Faith-Based Redress Hearings
The below timeline shows some of the major events of the Royal Commission of Inquiry into Abuse in
These hearings are part of the Royal Commission of Inquiry into Abuse in Care’s investigation into Redress, and are split into two phases.
Phase One focuses on evidence from survivors of abuse in faith-based institutions about their experience of seeking redress.
In Phase Two, witnesses for faith-based institutions (including the Catholic Church, Anglican Church, and the Salvation Army) give evidence on their processes for resolving historic and current abuse claims.
30 November to 11 December 2020
The first phase of this hearing heard from survivors who shared their experiences of abuse and the redress processes of the Catholic Church, Anglican Church, and the Salvation Army.
The witness statements and other information can be viewed on the Faith-based Redress page on the Commission’s website, under the heading ‘Faith-based redress hearing – Phase One’ (about halfway down the page).
What is being investigated?
This investigation will examine the redress processes for people who suffered abuse and neglect as children, young persons or vulnerable adults while in the care of the State and faith-based institutions.
Redress is a broad term. It can include:
- Financial compensation
- Physical, emotional and psychological rehabilitation through medical and psychological treatment, counselling, and other health and social services
- Accountability of those responsible for the abuse including through civil claims and criminal prosecutions
- The prevention of further abuse
- Acknowledgment of and apology for abuse that occurred.
15 March to 29 March 2021
In this second phase of the hearing, witnesses for Faith-based institutions give evidence on their processes for resolving historic and current abuse claims. The first week hears from representatives of the Salvation Army and Anglican Church; the second week mostly hears from witnesses regarding the Catholic Church; and the final day is an opportunity for closing statements.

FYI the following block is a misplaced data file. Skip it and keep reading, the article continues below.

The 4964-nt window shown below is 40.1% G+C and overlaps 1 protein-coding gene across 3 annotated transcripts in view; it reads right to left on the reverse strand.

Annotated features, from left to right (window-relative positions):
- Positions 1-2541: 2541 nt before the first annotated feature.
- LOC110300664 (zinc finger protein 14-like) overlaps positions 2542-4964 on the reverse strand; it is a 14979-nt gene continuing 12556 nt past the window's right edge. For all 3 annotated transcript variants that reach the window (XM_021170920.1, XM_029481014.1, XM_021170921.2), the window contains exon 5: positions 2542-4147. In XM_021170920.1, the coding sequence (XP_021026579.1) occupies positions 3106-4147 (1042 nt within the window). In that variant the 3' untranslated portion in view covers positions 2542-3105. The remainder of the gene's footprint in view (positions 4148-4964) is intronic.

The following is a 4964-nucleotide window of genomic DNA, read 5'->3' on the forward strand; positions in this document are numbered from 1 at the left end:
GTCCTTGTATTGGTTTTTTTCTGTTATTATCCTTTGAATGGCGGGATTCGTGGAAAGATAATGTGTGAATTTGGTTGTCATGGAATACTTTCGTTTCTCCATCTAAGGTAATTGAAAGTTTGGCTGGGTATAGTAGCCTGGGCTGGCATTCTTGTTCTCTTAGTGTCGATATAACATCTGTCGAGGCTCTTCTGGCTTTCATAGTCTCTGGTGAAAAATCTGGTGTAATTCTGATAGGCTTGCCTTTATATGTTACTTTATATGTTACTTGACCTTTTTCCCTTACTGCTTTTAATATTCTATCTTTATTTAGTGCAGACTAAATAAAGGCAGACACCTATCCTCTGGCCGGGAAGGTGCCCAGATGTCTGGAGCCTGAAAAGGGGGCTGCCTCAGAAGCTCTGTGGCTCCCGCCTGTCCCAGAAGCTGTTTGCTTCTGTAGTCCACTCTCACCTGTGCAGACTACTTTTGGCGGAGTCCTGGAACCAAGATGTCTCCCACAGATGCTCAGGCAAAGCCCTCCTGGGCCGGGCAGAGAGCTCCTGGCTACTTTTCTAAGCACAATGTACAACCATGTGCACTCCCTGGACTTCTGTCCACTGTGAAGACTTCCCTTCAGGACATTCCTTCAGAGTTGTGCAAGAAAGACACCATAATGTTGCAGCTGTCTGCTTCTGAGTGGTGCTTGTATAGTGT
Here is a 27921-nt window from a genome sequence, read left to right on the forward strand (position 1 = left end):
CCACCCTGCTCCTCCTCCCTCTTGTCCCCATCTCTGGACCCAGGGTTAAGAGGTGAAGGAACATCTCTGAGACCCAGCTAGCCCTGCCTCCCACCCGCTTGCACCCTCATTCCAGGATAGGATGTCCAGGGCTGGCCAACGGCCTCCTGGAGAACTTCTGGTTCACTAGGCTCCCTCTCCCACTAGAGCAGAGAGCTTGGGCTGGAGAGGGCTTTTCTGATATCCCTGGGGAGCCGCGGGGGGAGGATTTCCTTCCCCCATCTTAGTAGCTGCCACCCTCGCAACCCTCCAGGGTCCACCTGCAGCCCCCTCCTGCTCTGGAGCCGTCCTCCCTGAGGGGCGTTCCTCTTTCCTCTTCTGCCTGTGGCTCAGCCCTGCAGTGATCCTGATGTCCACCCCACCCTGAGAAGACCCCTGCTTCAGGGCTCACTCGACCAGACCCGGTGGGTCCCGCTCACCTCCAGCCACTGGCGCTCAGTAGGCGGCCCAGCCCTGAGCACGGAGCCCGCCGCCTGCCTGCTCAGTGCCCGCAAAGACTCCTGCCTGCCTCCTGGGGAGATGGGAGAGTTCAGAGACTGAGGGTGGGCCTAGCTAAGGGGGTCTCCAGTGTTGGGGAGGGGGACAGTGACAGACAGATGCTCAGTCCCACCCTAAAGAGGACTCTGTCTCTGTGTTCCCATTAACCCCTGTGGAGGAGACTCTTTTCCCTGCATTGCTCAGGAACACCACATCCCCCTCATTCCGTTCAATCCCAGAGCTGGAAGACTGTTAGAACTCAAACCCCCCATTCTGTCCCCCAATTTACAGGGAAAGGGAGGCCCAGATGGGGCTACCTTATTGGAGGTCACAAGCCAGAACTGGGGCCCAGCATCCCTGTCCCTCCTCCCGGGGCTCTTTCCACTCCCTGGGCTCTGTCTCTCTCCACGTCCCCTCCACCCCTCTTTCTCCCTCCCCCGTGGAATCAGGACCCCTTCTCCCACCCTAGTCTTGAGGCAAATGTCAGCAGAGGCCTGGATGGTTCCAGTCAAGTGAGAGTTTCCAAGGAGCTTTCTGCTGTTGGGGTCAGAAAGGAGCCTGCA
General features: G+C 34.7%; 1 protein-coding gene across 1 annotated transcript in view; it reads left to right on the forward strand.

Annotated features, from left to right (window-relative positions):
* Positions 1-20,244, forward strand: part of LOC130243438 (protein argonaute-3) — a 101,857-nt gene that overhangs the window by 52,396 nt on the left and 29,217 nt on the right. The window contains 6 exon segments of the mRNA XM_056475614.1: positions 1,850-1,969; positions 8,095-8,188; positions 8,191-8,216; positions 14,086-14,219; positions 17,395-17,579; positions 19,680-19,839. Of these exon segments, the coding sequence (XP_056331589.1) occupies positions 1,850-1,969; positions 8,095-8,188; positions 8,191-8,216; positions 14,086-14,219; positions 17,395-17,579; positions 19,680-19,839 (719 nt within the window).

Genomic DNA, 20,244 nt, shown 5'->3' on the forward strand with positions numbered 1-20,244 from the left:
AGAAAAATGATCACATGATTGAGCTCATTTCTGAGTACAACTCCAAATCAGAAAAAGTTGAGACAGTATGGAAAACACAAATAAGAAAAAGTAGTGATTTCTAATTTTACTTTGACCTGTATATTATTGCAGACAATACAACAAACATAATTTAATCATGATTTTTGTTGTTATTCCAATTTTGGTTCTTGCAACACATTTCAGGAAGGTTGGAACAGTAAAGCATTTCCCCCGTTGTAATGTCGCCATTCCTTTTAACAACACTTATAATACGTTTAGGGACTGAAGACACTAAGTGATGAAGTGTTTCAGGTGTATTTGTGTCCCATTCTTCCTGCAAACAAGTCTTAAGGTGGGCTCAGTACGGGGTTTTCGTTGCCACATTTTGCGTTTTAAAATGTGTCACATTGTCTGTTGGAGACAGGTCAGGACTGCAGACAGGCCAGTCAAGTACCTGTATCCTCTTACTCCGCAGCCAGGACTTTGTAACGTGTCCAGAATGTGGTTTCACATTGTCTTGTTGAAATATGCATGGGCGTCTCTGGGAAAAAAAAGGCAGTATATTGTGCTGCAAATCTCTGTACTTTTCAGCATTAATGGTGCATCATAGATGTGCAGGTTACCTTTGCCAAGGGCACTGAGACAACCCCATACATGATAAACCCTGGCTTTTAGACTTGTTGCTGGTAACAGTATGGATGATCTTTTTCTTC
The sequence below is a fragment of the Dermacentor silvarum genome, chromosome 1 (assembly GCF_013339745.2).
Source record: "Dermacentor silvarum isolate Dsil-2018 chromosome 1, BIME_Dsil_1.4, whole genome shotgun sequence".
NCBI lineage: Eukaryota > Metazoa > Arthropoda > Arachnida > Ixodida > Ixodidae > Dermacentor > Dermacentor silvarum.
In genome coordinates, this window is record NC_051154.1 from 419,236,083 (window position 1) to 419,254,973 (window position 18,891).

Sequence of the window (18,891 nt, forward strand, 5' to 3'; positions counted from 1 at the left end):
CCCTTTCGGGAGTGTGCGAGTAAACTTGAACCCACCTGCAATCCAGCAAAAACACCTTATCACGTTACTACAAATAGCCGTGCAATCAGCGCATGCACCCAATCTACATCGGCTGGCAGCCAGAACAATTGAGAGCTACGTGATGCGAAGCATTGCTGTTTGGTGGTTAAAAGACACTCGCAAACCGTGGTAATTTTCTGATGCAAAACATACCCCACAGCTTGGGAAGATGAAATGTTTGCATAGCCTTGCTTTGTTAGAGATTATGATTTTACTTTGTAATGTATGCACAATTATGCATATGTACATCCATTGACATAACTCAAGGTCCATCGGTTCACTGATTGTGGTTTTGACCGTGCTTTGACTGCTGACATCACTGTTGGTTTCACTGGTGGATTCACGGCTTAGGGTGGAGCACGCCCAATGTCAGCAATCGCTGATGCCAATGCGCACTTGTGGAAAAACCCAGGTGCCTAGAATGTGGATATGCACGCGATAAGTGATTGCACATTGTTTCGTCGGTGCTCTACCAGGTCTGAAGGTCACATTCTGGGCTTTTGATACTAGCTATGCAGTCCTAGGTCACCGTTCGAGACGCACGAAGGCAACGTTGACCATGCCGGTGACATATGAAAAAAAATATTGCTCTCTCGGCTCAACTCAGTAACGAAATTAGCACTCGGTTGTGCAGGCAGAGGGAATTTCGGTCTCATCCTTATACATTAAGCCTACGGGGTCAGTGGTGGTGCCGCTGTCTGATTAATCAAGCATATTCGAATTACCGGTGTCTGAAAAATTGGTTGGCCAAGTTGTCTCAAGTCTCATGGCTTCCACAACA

Opening Statements from the Catholic Church and other relevant core participants can be viewed here on the Royal Commission’s website.
Dr Thomas P Doyle
Dr Thomas is an American canon lawyer and addiction therapist. He has worked with clergy abuse survivors and publicly raised the issue of abuse in the Catholic Church since the 1980s. His work has seen him author books on the topic and appear as an expert witness at the recent Australian Royal Commission into Institutional Responses to Child Sexual Abuse.
A video of Dr Thomas’ statement can be viewed here on the Royal Commission’s website.
Br Peter Horide
Br Peter is a member of the Marist Brothers. He is their current Professional Standards Delegate, making him involved in responding to complaints and engaging in redress processes.
A video and PDF of Br Peter’s statement can be viewed here on the Royal Commission’s website.
Virginia is the Director of the National Office for Professional Standards (NOPS). NOPS responds to complaints of abuse involving clergy and members of religious congregations, and oversees the Church’s safeguarding policies and practices. Learn more about NOPS on their website.
A video and PDF of Virginia’s statement can be viewed here on the Royal Commission’s website.
Fr Timothy Duckworth
Fr Timothy is the current Provincial of the New Zealand province of the Society of Mary (SM, also known as Marists).
A PDF of Fr Timothy’s statement can be viewed here on the Royal Commission’s website.
Cardinal John Dew
Cardinal John is the Archbishop of Wellington, the Metropolitan of New Zealand, and the president of the New Zealand Catholic Bishops’ Conference.
A PDF of Cardinal John’s statement can be viewed here on the Royal Commission’s website.
Cardinal John also gave an apology on behalf of the bishops and congregational leaders of the Catholic Church in Aotearoa New Zealand. Click here to read the apology.